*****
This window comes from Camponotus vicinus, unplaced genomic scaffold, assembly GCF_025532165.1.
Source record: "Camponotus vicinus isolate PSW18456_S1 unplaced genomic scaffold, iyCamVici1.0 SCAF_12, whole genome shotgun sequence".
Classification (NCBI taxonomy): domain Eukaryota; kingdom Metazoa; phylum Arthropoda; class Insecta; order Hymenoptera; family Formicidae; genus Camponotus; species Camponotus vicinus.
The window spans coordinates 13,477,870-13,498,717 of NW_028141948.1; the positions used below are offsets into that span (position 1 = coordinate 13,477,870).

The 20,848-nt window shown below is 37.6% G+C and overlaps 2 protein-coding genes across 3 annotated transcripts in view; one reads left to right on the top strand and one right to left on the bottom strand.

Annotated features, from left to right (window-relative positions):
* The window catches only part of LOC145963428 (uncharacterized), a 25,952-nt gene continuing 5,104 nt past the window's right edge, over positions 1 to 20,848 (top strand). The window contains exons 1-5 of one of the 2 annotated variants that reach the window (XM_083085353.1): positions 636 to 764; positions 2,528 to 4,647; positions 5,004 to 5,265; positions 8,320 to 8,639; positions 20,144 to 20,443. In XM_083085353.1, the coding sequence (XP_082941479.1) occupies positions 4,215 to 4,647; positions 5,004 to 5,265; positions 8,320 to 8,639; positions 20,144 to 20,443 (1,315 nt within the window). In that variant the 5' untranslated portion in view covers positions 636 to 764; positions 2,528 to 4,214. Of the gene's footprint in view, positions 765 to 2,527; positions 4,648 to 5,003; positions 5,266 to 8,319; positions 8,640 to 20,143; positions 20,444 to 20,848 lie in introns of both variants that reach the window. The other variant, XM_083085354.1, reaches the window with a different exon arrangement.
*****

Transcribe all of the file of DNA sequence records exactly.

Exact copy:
This window comes from Camponotus vicinus, unplaced genomic scaffold, assembly GCF_025532165.1.
Source record: "Camponotus vicinus isolate PSW18456_S1 unplaced genomic scaffold, iyCamVici1.0 SCAF_12, whole genome shotgun sequence".
Classification (NCBI taxonomy): domain Eukaryota; kingdom Metazoa; phylum Arthropoda; class Insecta; order Hymenoptera; family Formicidae; genus Camponotus; species Camponotus vicinus.
The window spans coordinates 13,477,870-13,498,717 of NW_028141948.1; the positions used below are offsets into that span (position 1 = coordinate 13,477,870).

The 20,848-nt window shown below is 37.6% G+C and overlaps 2 protein-coding genes across 3 annotated transcripts in view; one reads left to right on the top strand and one right to left on the bottom strand.

Annotated features, from left to right (window-relative positions):
* The window catches only part of LOC145963428 (uncharacterized), a 25,952-nt gene continuing 5,104 nt past the window's right edge, over positions 1 to 20,848 (top strand). The window contains exons 1-5 of one of the 2 annotated variants that reach the window (XM_083085353.1): positions 636 to 764; positions 2,528 to 4,647; positions 5,004 to 5,265; positions 8,320 to 8,639; positions 20,144 to 20,443. In XM_083085353.1, the coding sequence (XP_082941479.1) occupies positions 4,215 to 4,647; positions 5,004 to 5,265; positions 8,320 to 8,639; positions 20,144 to 20,443 (1,315 nt within the window). In that variant the 5' untranslated portion in view covers positions 636 to 764; positions 2,528 to 4,214. Of the gene's footprint in view, positions 765 to 2,527; positions 4,648 to 5,003; positions 5,266 to 8,319; positions 8,640 to 20,143; positions 20,444 to 20,848 lie in introns of both variants that reach the window. The other variant, XM_083085354.1, reaches the window with a different exon arrangement.